For two weeks, Chitola Roberts- Agbaje watched the abundant harvest of her plantain farm rot away in acute dejection. She had harvested twice at her Ayepe, Ogun state eld with the impression that her driver client was coming, as usual, too off – take the produce to the various market destinations.
Sadly, his vehicle broke down and a quick-fix couldn’t do the magic. Even her motorcyclist couldn’t do much because of the poor road condition. That brief sequence of event upturned, the robust prospects of her prime farming activity as the enterprise hemorrhaged from a N420, 000 loss.
Since 2017, Agbaje’s 14 acres of plantain plunged to a surviving one, converting her field into a more diversified crop production, like mushroom rearing.
Agbaje, now the founder of Mushroom Development in Nigeria is one of the teeming Nigerian farmers whose efforts are frustrated by epidemic post harvest losses. Many crop producers in the country seem to have embraced the challenge as an invincible element of production, which must be factored into overall cost of operation. The implication is that about 50 per cent of the farmer’s labour on food supply is abruptly devoured by losses largely arising from poor storage infrastructure, transportation and in some cases, methodologies of harvesting.
In fact, highly perishable produce like fruits and vegetables suffered over 50 percent loss, according to the revelations by Federal Institute Industrial Research Oshodi (FIIRO), in Lagos. Five months ago, the institute stated that post harvest losses had peaked over $9 billion. It didn’t end there. Unavoidably, the country has constantly tethered on the edge of importing many of these produce to cover up local demand, which eventually counters its realisation of food sufficiency.
According to the 2030 Agenda of the United Nations’ Sustainable Development Goals, food security is regarded as a strategic weapon in the fight against global hunger. After poverty, ending hunger, achieving food security for improved nutrition and sustainable agriculture ranks second in the global transformation agenda. is is expected to be achieved through the combined effort of increased agricultural productivity, the upward slope of small-scale producers incomes and elimination of waste with the aid of the International Food Waste Coalition. Globally one in nine people are undernourished and the bulk of them are habitats of developing nations like Nigeria.
The government, however, has expressed commitment to this goal through initiatives such as the Nigeria Zero Hunger Strategic Review, which births a blueprint on how the government could implement policies, plans, and programmes. But the initiative, just like many others, has not trickled down to the many grassroots farmers, as they continue to grapple with shortages.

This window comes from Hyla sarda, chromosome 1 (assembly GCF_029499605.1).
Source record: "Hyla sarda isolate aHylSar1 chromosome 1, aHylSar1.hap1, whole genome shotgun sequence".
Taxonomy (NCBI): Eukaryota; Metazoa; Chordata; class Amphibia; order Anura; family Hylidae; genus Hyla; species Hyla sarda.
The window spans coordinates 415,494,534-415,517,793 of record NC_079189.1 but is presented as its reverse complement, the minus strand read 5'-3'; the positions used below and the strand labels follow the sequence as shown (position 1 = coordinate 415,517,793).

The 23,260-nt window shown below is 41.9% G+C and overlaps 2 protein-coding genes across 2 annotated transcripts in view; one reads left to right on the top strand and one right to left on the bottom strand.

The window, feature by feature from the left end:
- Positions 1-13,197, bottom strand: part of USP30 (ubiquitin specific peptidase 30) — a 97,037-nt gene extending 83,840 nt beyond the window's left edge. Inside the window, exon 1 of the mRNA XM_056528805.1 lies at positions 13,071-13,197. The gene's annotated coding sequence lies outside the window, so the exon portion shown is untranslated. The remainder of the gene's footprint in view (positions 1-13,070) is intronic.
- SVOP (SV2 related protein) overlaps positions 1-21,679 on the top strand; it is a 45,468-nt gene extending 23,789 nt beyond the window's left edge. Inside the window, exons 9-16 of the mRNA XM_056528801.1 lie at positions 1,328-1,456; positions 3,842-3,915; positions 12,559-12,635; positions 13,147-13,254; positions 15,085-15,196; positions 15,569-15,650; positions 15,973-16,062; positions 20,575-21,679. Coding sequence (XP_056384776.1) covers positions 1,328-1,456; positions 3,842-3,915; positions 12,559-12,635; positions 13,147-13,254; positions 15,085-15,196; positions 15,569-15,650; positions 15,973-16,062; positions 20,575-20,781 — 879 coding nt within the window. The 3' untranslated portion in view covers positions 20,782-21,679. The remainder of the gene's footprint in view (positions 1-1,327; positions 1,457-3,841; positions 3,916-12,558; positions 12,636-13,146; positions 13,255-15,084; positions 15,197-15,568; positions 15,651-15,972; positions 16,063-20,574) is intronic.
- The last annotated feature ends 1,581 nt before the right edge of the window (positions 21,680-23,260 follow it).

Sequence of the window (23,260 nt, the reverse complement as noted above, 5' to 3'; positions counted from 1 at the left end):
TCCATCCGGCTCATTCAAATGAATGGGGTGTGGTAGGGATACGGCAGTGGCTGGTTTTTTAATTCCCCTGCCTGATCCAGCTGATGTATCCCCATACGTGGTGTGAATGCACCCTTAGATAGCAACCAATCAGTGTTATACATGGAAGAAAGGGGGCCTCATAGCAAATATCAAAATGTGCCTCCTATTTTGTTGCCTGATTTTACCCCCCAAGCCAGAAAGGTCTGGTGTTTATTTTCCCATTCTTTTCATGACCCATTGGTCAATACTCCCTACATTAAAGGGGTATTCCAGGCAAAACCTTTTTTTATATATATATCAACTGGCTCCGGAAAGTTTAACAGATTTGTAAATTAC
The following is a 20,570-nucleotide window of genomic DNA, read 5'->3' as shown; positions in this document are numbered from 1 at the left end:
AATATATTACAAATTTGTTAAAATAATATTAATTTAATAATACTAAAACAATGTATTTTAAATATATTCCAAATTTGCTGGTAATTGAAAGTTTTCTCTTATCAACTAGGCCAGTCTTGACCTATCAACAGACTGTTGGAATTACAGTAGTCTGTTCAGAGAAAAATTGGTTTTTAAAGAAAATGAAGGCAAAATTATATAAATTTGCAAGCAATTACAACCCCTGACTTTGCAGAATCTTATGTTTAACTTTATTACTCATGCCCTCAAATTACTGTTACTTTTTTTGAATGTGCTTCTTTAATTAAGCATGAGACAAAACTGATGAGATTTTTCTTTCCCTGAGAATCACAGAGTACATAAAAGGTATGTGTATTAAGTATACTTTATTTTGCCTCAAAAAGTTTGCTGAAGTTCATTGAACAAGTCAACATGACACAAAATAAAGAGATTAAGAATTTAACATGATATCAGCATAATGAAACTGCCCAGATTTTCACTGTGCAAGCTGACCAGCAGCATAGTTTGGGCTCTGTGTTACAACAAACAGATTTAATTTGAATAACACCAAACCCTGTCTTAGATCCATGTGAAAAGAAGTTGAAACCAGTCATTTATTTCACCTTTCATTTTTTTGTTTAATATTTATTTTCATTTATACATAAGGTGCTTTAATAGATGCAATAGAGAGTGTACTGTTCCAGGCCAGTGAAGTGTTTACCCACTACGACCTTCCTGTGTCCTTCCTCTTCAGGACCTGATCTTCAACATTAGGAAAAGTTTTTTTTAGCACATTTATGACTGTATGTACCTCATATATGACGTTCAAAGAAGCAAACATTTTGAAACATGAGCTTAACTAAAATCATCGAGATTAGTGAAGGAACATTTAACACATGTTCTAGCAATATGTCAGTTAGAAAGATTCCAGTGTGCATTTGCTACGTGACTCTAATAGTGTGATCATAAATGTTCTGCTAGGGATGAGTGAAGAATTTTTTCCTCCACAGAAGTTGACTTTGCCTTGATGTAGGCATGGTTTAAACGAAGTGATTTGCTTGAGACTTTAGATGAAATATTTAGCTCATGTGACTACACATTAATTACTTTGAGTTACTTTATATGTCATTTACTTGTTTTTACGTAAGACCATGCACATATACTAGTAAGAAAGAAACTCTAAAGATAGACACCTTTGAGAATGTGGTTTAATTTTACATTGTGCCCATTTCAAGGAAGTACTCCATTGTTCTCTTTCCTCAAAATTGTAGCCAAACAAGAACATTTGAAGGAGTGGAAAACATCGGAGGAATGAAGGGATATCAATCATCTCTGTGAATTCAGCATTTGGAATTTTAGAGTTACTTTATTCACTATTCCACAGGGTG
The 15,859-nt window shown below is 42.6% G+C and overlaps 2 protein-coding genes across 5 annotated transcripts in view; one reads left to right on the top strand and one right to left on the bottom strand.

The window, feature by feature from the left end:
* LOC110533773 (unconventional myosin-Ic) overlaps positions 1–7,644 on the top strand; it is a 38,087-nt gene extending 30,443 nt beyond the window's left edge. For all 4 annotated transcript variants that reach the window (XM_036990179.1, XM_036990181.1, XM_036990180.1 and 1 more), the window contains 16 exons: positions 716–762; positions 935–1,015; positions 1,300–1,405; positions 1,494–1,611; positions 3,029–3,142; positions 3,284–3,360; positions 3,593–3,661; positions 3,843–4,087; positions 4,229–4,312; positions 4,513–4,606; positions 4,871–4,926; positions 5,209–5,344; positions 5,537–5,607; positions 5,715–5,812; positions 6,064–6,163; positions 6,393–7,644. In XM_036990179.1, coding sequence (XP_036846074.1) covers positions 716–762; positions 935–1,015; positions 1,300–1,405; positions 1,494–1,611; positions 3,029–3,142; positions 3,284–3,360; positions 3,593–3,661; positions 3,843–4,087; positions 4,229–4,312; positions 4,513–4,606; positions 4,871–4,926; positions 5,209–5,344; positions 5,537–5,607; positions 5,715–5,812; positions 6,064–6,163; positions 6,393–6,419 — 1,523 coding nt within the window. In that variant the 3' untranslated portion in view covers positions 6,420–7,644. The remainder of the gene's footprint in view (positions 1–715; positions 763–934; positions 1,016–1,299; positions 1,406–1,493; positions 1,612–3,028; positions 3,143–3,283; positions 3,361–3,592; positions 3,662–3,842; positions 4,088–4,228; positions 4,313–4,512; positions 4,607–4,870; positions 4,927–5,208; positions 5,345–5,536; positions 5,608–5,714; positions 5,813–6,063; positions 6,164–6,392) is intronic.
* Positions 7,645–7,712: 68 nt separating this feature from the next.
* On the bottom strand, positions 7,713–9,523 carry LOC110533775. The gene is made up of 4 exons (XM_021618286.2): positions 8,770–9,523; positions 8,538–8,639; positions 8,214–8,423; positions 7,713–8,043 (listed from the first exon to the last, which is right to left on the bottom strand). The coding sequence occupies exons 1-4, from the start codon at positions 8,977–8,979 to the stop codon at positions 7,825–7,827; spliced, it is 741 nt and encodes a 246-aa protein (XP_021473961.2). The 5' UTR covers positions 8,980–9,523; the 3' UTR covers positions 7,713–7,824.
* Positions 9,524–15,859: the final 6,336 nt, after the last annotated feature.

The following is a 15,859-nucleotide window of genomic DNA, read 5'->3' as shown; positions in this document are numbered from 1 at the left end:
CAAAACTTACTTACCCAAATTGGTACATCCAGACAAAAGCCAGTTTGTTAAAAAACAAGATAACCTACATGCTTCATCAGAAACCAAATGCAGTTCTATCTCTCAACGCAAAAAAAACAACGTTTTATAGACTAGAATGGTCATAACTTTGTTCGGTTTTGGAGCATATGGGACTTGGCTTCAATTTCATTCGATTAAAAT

“Where are those storage facilities in Ayepe? Ayepe is a plantain farming community. Where is the storage facility there? Government is claiming to be doing so much but let the activity get to the grassroots. Let it get to the farmer. You cannot go and locate a storage facility in Abeokuta and expect farmers from Ayepe, Ijebu Ode, Ijebu Omu to harvest and move it to Abeokuta just because they want their produce not to perish. Do you know the number of markets they must have passed by before getting to Abeokuta?” Agbaje queried.
The experience is not different for farmers in Oyo state where road networks linking many farm routes are not motorable. They face terrible loss in the process of getting buyers and moving their produce to them chiefly because post-harvest storage facilities are unavailable. Meanwhile, modern technologies like the use of silos remain a luxury to many of these smallholder farmers because they lack the capital.
“ There are some commodities we don’t currently have post harvest remedy for, like tomatoes and cashew. We are having terrible problem with that here. We don’t have the materials to use for post-harvest losses because it is too expensive. It is not what we can do lo- cally. We produce cashew on several layers in Ogbomoso, Oke-Ogun and Ibarapa. After production we look for the buyer but before getting to the buyer of market destination, there will be wastages. The same happens with the tomatoes coming from the upper north. They perish before getting here. But if we have steady off-takers, we won’t have these issues,” said Olumide Ayinla, the president of the All Farmers Association, Oyo state.